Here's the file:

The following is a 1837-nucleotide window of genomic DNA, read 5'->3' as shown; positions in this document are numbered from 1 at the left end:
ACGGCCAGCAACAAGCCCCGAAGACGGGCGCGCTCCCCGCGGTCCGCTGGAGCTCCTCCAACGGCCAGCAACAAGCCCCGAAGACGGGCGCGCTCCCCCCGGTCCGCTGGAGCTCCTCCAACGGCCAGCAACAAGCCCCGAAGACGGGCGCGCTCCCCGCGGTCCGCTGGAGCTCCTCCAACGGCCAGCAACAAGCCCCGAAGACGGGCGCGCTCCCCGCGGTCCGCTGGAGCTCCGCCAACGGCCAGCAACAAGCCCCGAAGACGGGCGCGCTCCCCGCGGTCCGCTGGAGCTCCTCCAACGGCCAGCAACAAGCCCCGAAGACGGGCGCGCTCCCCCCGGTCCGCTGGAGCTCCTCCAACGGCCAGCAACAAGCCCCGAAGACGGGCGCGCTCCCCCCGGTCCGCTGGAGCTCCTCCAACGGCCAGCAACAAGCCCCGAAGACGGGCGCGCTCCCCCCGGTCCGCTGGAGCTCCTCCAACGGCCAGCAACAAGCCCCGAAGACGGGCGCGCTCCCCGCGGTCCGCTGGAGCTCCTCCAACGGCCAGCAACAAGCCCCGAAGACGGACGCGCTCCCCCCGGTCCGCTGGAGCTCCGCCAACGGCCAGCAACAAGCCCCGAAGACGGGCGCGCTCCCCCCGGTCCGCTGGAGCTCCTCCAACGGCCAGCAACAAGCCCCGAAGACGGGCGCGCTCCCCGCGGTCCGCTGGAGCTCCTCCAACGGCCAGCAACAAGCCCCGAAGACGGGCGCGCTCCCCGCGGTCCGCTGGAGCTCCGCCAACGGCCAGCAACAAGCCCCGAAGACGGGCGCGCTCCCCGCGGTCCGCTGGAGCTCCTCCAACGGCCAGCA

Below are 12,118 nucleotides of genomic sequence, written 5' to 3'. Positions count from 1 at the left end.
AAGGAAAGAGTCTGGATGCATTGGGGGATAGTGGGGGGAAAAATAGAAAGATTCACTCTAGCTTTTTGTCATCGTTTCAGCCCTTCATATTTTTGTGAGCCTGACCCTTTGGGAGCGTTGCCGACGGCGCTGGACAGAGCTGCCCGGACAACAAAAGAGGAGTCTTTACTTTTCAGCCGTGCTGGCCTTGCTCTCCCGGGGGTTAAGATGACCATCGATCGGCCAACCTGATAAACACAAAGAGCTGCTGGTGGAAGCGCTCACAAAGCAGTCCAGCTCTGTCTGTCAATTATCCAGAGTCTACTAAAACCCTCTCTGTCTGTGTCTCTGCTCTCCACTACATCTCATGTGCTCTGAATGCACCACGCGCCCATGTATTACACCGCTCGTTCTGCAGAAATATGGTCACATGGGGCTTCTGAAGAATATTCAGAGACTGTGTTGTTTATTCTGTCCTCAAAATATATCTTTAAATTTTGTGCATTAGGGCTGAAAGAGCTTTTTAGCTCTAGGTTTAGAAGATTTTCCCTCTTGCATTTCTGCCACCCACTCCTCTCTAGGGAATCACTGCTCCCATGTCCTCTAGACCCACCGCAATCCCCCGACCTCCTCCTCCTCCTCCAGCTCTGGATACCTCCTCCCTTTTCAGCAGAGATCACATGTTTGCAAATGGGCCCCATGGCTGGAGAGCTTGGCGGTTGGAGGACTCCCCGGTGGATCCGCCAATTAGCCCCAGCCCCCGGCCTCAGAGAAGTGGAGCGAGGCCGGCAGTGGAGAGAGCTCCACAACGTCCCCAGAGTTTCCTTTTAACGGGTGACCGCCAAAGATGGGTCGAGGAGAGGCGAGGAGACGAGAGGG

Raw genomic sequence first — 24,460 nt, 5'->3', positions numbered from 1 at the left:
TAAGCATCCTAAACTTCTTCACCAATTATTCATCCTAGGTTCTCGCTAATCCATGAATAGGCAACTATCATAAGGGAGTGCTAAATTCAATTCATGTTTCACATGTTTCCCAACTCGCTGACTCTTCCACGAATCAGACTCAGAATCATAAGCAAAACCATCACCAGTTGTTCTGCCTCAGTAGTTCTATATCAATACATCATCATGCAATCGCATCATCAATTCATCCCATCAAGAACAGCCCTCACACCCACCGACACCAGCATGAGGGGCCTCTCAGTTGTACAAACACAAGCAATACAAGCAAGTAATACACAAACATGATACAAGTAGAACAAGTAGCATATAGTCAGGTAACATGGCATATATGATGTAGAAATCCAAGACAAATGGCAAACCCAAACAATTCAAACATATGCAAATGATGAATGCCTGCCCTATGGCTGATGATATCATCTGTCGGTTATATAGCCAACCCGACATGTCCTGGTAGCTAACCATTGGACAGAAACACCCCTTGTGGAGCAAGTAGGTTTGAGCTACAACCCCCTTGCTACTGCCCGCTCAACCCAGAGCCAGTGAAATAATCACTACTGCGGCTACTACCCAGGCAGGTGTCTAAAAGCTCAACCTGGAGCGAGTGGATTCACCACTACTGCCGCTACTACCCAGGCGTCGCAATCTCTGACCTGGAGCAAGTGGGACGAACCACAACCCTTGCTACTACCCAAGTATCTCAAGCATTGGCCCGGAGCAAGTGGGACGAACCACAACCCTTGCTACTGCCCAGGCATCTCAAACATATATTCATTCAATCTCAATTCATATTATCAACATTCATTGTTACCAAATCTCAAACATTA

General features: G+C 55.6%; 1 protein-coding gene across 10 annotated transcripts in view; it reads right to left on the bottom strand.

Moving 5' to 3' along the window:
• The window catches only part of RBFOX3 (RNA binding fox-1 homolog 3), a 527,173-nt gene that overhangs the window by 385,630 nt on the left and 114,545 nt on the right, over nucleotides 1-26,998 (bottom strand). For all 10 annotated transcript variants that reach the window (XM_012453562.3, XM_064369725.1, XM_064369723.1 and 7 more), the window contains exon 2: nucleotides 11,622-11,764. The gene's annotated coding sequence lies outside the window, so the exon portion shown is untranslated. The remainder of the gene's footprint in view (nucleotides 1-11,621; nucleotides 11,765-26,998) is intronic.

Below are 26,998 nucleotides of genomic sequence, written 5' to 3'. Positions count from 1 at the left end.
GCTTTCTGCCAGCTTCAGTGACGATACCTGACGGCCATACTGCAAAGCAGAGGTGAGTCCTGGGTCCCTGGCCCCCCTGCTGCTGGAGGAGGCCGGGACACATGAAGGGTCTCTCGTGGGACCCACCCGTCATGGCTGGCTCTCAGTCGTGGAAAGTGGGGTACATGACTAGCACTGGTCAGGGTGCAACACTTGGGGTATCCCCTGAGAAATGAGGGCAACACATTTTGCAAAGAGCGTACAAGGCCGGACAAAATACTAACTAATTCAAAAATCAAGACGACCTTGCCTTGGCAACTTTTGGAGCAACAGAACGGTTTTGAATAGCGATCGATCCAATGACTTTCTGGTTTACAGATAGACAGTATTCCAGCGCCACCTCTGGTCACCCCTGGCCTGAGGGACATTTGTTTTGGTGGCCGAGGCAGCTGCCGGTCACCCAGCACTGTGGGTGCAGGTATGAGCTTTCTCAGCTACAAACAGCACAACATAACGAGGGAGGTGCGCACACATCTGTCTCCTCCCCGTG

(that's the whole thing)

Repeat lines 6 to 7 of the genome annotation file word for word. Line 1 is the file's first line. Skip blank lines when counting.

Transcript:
TAAGCATCCTAAACTTCTTCACCAATTATTCATCCTAGGTTCTCGCTAATCCATGAATAGGCAACTATCATAAGGGAGTGCTAAATTCAATTCATGTTTCACATGTTTCCCAACTCGCTGACTCTTCCACGAATCAGACTCAGAATCATAAGCAAAACCATCACCAGTTGTTCTGCCTCAGTAGTTCTATATCAATACATCATCATGCAATCGCATCATCAATTCATCCCATCAAGAACAGCCCTCACACCCACCGACACCAGCATGAGGGGCCTCTCAGTTGTACAAACACAAGCAATACAAGCAAGTAATACACAAACATGATACAAGTAGAACAAGTAGCATATAGTCAGGTAACATGGCATATATGATGTAGAAATCCAAGACAAATGGCAAACCCAAACAATTCAAACATATGCAAATGATGAATGCCTGCCCTATGGCTGATGATATCATCTGTCGGTTATATAGCCAACCCGACATGTCCTGGTAGCTAACCATTGGACAGAAACACCCCTTGTGGAGCAAGTAGGTTTGAGCTACAACCCCCTTGCTACTGCCCGCTCAACCCAGAGCCAGTGAAATAATCACTACTGCGGCTACTACCCAGGCAGGTGTCTAAAAGCTCAACCTGGAGCGAGTGGATTCACCACTACTGCCGCTACTACCCAGGCGTCGCAATCTCTGACCTGGAGCAAGTGGGACGAACCACAACCCTTGCTACTACCCAAGTATCTCAAGCATTGGCCCGGAGCAAGTGGGACGAACCACAACCCTTGCTACTGCCCAGGCATCTCAAACATATATTCATTCAATCTCAATTCATATTATCAACATTCATTGTTACCAAATCTCAAACATTA

General features: G+C 55.6%; 1 protein-coding gene across 10 annotated transcripts in view; it reads right to left on the bottom strand.